A great sounding mix starts with a great recording. The better your mic and preamps, the clearer and more detailed those recordings will be. Remember that just because you have expensive gear doesn’t automatically mean your music sounds good – it’s essential to know how to use them!

The second most important thing in mixing is levels, of course. If something is too loud or too soft, then it’ll get lost regardless of what else you do, so make sure everything has a place in the mix…

One last tip for home mixers is to use effects sparingly. Again, it may seem like you need more than what the track needs so that it stands out on its own, but in reality, a less-is-more approach will lead to better sounding music overall!

Home Recording Studio Tips:

  • Use EQs and compressors with caution – overuse of these tools can make your music sound “tinny” or artificial
  • Don’t aim for perfection too often when recording as this creates a polished sound rather than a non-authentic one.
  • If you’re unsure about using certain production techniques, then experiment at home first without any pressures before trying them professionally.
Professional music production in a sound recording studio, mixer desk
Music mixing console with a wireless handheld microphone placed on top

The Mixing Process

The art of music production is an incredibly intricate and delicate process. An effective mix process should balance a good mix between the song’s different elements, such as vocals, guitars, drums etc. The goal is to create a cohesive sound that maintains distinct instrumental separation while also creating emotional depth in each album’s track.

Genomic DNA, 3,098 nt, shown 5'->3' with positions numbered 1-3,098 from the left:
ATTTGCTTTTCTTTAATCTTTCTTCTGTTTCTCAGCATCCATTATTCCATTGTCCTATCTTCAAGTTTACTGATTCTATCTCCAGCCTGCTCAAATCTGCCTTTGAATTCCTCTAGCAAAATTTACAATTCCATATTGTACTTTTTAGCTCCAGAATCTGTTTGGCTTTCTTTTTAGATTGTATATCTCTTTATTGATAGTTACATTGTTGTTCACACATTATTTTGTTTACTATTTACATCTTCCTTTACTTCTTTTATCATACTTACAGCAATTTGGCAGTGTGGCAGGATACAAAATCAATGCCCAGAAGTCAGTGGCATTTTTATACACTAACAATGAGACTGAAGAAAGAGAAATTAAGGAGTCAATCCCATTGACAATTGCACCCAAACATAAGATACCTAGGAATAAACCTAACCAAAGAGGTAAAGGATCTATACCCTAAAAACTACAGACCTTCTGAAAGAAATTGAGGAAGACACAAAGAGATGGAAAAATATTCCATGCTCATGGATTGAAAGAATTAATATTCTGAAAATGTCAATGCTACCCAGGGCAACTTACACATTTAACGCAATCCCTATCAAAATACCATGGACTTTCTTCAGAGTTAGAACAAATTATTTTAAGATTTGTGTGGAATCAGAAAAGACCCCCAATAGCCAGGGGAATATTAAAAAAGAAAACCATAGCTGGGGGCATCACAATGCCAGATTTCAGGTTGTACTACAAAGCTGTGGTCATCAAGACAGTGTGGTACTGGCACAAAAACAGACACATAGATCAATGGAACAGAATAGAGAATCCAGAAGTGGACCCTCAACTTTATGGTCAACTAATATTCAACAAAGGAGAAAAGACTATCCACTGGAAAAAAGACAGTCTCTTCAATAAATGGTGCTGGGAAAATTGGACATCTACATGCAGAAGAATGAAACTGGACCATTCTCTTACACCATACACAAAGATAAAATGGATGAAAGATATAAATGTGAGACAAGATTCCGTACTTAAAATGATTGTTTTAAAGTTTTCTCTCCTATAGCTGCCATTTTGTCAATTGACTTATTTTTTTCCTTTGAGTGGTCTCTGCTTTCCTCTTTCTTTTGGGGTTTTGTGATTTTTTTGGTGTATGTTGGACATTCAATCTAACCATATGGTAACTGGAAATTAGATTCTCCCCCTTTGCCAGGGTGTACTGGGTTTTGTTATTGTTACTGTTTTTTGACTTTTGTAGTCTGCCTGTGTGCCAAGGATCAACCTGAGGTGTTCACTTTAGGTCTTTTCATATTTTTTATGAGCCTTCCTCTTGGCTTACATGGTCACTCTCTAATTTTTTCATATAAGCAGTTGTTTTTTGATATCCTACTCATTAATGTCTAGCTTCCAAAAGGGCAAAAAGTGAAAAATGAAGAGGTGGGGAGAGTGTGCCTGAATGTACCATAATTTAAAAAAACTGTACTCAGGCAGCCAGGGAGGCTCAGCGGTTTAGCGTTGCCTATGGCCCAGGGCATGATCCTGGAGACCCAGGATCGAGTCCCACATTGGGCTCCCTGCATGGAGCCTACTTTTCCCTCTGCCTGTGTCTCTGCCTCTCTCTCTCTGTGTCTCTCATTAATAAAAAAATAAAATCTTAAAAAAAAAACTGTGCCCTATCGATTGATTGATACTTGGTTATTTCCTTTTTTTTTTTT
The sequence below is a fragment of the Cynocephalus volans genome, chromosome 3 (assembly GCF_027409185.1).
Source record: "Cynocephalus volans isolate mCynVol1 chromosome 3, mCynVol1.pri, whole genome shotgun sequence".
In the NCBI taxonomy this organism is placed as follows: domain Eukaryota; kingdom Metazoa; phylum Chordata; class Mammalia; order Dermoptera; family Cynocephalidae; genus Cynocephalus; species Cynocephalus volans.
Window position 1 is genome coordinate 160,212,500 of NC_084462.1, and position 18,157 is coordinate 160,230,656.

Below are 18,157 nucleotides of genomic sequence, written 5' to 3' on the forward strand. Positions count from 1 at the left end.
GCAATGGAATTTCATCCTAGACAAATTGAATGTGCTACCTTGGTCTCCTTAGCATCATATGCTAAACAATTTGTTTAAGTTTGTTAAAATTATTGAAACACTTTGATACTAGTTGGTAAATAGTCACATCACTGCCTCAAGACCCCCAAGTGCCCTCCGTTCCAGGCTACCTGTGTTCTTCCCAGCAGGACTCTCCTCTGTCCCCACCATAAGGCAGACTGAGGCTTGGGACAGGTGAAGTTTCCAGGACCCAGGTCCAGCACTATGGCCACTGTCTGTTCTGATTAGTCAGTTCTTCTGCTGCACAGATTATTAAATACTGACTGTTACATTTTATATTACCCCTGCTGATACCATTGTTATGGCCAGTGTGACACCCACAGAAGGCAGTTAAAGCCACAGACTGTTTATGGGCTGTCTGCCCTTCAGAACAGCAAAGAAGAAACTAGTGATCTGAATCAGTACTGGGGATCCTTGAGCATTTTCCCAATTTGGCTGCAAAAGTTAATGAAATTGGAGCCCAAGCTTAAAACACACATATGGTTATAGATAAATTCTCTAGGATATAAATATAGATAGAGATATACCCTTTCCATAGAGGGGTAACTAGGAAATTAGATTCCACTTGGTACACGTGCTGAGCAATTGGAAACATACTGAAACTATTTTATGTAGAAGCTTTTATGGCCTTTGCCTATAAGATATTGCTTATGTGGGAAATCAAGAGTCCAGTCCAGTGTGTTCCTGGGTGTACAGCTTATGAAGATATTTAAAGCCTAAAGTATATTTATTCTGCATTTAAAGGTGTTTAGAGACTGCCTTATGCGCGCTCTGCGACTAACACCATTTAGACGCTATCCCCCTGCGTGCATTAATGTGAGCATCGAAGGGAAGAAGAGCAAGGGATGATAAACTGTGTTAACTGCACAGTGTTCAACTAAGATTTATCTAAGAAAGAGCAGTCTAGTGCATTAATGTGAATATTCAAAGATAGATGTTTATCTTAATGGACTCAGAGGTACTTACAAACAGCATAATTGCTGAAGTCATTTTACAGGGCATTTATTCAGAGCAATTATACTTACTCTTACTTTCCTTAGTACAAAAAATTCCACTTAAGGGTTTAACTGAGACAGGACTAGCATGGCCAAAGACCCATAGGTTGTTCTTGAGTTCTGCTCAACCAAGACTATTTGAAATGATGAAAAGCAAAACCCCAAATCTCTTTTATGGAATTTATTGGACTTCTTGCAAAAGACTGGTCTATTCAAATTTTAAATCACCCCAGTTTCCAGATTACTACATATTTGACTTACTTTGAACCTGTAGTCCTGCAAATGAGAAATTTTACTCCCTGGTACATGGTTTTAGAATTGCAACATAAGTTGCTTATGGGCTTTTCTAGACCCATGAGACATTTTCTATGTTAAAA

The mixing process starts with recording tracks for your project or post-production work from either live instruments or pre-recorded audio files that the client uploaded into a digital audio workstation (DAW). Each instrument usually gets its own dedicated channel (volume fader). It can be processed individually using specific effects to achieve desired sonic characteristics – add more bass on drum channels, increase vocal reverb on lead vocals, adjust EQ for guitar distortion, and so forth.

When it comes to EQ features, you have to be careful not to over-process any frequency range. EQ should only be applied when necessary and with a surgical touch to preserve the natural sound of instruments or vocals instead of turning up the bass on everything that came out of your guitar amp last week.

The mixing process is often painstakingly slow due to intricate details required for precision—from having all tracks lined up at a consistent volume level (i.e., adjusting “gain”) so they can playback simultaneously without distortion; balancing individual levels between musical parts; ensuring each instrument isn’t too loud or soft concerning other sounds coming from different channels – mixing requires patience and finesse.

As well as being mindful about other instruments and the wide dynamic range, the mixing engineer also needs to pay attention to EQ – or equalizing- as a means of boosting certain frequencies. A mix with too much bass will sound muddy, and an overly treble filled track may lack width.

There’s no substitute for experience when it comes to mixing, but there are some basic steps that can get you started in the right direction:

  • Line up your tracks at consistent volume levels on your DAW (Digital Audio Workstation). This is where we talk about “gain staging”.
  • Choose which elements should be more prominent in each section of the song by adjusting their relative volumes. For example, during a verse, you might want vocals louder than guitars, so they’re not competing with one another.

At the same time, you don’t want a mix to sound flat by adding too many plug ins or adding too much compression to each individual track. Audio mixing is an art form and having the mixing basics is key to the effective collaboration of all sounds in the entire song.